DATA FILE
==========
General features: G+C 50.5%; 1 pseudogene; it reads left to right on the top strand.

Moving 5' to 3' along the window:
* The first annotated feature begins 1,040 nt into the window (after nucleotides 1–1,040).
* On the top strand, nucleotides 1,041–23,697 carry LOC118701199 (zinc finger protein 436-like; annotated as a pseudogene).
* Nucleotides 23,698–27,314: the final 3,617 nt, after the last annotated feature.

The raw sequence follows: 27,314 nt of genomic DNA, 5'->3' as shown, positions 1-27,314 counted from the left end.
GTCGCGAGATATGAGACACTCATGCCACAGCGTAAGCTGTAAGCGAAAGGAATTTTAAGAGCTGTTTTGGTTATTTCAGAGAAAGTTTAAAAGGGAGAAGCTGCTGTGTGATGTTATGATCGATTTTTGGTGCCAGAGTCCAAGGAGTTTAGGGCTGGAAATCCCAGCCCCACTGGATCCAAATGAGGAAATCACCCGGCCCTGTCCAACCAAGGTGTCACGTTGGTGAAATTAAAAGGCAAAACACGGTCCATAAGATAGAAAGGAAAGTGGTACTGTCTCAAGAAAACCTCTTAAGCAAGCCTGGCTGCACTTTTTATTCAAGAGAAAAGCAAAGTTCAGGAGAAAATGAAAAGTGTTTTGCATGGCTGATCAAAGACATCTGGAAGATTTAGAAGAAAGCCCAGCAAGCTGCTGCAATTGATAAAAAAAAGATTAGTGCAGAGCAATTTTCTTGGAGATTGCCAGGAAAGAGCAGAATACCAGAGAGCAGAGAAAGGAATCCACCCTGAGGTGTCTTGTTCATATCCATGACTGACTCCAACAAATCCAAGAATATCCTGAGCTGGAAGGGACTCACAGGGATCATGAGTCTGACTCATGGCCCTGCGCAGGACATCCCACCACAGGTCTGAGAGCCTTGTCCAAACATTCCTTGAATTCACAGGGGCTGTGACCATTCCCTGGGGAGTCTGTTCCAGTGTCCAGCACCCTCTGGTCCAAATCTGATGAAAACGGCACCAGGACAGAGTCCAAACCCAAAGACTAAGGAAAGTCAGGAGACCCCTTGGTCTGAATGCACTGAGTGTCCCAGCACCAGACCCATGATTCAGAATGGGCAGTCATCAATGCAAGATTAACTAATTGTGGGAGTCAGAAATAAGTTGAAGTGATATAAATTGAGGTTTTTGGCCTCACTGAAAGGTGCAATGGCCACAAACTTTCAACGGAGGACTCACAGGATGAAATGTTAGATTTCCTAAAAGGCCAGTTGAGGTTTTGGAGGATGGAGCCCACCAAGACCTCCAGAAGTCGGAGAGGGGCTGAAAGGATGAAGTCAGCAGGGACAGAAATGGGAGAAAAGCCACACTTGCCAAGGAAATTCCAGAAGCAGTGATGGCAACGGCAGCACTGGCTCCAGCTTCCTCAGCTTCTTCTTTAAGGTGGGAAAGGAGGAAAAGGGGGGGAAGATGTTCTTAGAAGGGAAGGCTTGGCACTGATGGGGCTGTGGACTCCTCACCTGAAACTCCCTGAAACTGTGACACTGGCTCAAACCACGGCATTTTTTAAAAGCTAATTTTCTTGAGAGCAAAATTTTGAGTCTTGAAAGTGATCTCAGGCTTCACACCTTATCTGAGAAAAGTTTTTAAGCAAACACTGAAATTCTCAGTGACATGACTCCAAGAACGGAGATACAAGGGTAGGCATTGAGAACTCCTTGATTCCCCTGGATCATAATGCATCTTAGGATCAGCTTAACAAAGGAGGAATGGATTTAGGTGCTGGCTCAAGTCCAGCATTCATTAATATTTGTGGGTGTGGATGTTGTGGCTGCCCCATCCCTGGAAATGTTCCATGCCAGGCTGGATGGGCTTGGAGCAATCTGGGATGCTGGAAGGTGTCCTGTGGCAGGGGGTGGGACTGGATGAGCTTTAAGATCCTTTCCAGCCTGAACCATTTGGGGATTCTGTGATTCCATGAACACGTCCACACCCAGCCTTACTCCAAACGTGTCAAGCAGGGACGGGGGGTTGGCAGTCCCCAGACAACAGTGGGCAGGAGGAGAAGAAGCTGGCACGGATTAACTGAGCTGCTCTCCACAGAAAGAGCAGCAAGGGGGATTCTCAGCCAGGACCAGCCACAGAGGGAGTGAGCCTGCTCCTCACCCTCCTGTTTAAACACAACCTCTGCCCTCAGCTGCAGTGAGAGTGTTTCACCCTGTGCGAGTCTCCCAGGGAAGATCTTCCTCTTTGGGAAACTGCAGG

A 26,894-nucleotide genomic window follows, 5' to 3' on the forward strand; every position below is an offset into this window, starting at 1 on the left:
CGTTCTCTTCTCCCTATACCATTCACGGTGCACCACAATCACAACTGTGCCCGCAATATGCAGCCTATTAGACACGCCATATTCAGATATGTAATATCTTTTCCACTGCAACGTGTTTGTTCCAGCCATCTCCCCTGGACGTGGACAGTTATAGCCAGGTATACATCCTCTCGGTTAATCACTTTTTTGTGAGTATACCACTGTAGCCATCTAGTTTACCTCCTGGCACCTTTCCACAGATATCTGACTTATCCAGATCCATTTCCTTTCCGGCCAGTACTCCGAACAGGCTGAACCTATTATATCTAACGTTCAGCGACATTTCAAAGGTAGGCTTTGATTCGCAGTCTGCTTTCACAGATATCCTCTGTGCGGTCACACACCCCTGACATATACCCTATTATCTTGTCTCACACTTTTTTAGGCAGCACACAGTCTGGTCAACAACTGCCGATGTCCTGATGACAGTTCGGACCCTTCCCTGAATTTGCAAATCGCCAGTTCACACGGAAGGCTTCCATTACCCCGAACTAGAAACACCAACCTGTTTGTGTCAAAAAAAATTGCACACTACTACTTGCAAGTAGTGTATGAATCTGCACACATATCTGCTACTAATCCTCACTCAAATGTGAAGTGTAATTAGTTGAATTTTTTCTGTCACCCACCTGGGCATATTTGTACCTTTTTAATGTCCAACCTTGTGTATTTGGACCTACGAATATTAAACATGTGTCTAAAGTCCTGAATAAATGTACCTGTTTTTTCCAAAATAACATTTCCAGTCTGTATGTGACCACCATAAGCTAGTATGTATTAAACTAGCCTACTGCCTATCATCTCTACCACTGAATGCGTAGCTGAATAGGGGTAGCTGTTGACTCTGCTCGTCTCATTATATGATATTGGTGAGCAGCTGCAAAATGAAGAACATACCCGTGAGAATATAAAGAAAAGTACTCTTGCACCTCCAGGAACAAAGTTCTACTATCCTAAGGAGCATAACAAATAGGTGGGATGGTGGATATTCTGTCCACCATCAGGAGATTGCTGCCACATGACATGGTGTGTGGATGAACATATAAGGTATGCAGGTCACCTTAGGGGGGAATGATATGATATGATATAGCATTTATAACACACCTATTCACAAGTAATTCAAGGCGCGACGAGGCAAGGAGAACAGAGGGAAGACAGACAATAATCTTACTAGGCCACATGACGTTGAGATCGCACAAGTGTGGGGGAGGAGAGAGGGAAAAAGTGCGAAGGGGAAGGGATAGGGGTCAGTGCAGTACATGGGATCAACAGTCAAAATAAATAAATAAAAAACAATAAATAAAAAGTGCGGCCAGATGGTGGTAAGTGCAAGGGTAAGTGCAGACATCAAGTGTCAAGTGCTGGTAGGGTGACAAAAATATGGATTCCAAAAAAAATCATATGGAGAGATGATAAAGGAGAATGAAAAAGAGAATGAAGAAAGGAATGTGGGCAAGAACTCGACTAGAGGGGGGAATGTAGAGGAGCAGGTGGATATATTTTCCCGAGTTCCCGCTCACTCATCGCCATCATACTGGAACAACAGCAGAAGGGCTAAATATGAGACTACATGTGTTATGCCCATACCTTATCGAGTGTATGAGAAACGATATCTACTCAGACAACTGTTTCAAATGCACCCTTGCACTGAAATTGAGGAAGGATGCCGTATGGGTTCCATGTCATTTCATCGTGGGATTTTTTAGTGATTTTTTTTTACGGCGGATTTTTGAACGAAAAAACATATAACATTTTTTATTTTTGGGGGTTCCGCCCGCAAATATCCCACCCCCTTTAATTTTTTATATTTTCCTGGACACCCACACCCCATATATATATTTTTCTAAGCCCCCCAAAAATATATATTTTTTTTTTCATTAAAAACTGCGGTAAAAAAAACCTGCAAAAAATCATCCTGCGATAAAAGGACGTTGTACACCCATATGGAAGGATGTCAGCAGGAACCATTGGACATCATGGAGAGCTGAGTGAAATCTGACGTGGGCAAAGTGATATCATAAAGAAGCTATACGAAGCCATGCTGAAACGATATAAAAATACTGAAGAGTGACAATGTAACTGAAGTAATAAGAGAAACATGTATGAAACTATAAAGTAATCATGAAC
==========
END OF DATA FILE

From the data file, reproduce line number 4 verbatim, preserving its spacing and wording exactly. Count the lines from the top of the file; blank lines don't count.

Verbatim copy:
* On the top strand, nucleotides 1,041–23,697 carry LOC118701199 (zinc finger protein 436-like; annotated as a pseudogene).